元の言語English
ページ(範囲)117-121
ページ数5
ジャーナルNature
468
発行部数7320
DOI
出版物ステータスPublished - 2010 11 4
外部発表Yes

ASJC Scopus subject areas

  • General

これを引用

Nakagawa, K., Hirota, Y., Sawada, N., Yuge, N., Watanabe, M., Uchino, Y., ... Okano, T. (2010). Identification of UBIAD1 as a novel human menaquinone-4 biosynthetic enzyme. Nature, 468(7320), 117-121. https://doi.org/10.1038/nature09464

Identification of UBIAD1 as a novel human menaquinone-4 biosynthetic enzyme. / Nakagawa, Kimie; Hirota, Yoshihisa; Sawada, Natsumi; Yuge, Naohito; Watanabe, Masato; Uchino, Yuri; Okuda, Naoko; Shimomura, Yuka; Suhara, Yoshitomo; Okano, Toshio.

:: Nature, 巻 468, 番号 7320, 04.11.2010, p. 117-121.

研究成果: Article

Nakagawa, K, Hirota, Y, Sawada, N, Yuge, N, Watanabe, M, Uchino, Y, Okuda, N, Shimomura, Y, Suhara, Y & Okano, T 2010, 'Identification of UBIAD1 as a novel human menaquinone-4 biosynthetic enzyme', Nature, 巻. 468, 番号 7320, pp. 117-121. https://doi.org/10.1038/nature09464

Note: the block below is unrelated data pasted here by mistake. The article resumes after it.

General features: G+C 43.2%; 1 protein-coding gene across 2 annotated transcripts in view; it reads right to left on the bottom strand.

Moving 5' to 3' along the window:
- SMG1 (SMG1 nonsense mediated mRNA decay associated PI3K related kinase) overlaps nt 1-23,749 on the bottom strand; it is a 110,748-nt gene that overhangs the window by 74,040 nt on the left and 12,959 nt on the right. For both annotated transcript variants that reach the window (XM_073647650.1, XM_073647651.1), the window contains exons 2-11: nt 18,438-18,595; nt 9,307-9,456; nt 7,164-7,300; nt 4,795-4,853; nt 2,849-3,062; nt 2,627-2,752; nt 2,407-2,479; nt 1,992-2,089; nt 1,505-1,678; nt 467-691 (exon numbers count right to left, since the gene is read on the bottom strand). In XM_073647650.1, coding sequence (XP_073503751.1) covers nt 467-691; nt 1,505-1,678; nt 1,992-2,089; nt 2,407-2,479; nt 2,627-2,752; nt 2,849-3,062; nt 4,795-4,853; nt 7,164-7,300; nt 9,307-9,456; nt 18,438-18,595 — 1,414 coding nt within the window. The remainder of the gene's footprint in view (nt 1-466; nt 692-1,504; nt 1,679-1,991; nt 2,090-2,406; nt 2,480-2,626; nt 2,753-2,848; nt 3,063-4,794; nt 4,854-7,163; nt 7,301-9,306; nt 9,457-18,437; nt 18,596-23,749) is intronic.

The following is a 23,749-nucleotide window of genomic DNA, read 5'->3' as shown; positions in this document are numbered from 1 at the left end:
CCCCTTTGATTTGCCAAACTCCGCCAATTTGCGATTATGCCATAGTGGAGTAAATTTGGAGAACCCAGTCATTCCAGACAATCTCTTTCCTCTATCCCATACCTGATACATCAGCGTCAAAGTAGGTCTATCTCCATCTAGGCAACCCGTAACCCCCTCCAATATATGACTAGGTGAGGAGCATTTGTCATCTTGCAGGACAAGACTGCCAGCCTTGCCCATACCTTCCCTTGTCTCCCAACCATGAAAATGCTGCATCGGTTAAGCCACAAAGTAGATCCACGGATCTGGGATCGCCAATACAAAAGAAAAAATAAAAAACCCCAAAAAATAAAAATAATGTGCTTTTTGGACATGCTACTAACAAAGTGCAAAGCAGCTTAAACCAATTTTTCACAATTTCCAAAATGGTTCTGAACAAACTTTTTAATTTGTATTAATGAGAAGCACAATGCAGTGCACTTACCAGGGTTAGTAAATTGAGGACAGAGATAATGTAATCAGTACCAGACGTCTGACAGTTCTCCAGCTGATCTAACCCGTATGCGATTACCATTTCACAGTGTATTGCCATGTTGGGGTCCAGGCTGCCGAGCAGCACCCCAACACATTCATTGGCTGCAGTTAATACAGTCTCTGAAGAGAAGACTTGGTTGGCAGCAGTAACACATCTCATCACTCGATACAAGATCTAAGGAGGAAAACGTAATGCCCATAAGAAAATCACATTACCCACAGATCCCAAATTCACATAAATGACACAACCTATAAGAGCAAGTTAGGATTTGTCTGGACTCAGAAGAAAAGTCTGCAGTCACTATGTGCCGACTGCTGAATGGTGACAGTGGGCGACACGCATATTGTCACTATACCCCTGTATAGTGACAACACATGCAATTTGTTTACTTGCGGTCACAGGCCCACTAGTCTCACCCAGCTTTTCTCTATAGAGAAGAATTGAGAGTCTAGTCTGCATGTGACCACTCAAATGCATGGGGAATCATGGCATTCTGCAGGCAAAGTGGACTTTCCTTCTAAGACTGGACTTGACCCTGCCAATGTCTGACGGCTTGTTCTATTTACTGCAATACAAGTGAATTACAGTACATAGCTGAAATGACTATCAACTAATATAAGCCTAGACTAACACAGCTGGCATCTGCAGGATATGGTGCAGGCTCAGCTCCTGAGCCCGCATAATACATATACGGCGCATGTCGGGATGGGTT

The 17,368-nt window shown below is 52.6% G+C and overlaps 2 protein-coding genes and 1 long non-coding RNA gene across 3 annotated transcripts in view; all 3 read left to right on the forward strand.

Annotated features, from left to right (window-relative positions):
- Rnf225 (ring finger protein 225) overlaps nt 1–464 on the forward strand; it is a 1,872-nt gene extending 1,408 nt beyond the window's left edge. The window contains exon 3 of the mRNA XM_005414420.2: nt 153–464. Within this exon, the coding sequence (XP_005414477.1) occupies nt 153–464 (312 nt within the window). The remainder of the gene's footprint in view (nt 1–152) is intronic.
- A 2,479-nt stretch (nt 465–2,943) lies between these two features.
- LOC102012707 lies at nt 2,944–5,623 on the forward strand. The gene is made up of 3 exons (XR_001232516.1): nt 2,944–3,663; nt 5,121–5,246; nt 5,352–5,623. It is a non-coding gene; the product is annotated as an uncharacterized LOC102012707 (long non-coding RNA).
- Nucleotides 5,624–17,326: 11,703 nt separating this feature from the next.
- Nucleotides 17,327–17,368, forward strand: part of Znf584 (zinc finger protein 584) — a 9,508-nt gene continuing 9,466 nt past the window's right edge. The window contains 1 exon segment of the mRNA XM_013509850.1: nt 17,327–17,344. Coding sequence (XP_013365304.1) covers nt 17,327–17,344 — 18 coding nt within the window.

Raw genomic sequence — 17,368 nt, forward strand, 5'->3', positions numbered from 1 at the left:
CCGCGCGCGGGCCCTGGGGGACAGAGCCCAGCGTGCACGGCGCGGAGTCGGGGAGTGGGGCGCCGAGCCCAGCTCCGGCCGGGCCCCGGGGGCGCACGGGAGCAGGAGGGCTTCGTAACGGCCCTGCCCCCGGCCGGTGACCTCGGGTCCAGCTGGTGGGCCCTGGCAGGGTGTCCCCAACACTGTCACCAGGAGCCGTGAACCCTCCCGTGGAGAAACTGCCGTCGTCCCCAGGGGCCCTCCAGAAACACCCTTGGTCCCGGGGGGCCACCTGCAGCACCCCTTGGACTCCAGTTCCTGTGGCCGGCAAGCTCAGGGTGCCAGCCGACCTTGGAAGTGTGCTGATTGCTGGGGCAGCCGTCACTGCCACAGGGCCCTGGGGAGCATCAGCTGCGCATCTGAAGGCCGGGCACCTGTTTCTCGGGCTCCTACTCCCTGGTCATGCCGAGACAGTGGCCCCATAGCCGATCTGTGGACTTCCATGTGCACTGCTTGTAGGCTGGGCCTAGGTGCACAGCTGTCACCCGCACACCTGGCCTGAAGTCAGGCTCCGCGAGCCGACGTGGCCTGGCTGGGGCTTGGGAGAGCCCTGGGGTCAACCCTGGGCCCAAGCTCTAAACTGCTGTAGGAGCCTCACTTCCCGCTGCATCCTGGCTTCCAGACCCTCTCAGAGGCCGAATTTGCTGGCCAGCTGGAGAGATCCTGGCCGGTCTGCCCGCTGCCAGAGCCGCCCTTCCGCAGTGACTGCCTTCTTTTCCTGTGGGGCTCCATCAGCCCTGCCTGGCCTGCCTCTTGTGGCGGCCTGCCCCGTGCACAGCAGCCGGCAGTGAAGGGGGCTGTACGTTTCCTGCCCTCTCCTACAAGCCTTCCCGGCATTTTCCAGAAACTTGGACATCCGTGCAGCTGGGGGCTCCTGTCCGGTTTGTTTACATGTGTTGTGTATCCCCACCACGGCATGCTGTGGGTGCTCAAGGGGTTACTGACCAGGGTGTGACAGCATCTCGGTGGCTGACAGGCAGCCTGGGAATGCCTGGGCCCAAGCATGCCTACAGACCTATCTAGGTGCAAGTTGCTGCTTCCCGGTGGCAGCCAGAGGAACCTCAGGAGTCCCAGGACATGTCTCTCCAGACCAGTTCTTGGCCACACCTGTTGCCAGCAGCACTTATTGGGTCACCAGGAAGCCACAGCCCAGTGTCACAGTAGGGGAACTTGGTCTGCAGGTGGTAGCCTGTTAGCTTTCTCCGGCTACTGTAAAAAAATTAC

Nakagawa K, Hirota Y, Sawada N, Yuge N, Watanabe M, Uchino Y その他. Identification of UBIAD1 as a novel human menaquinone-4 biosynthetic enzyme. Nature. 2010 11 4;468(7320):117-121. https://doi.org/10.1038/nature09464
Nakagawa, Kimie ; Hirota, Yoshihisa ; Sawada, Natsumi ; Yuge, Naohito ; Watanabe, Masato ; Uchino, Yuri ; Okuda, Naoko ; Shimomura, Yuka ; Suhara, Yoshitomo ; Okano, Toshio. / Identification of UBIAD1 as a novel human menaquinone-4 biosynthetic enzyme. :: Nature. 2010 ; 巻 468, 番号 7320. pp. 117-121.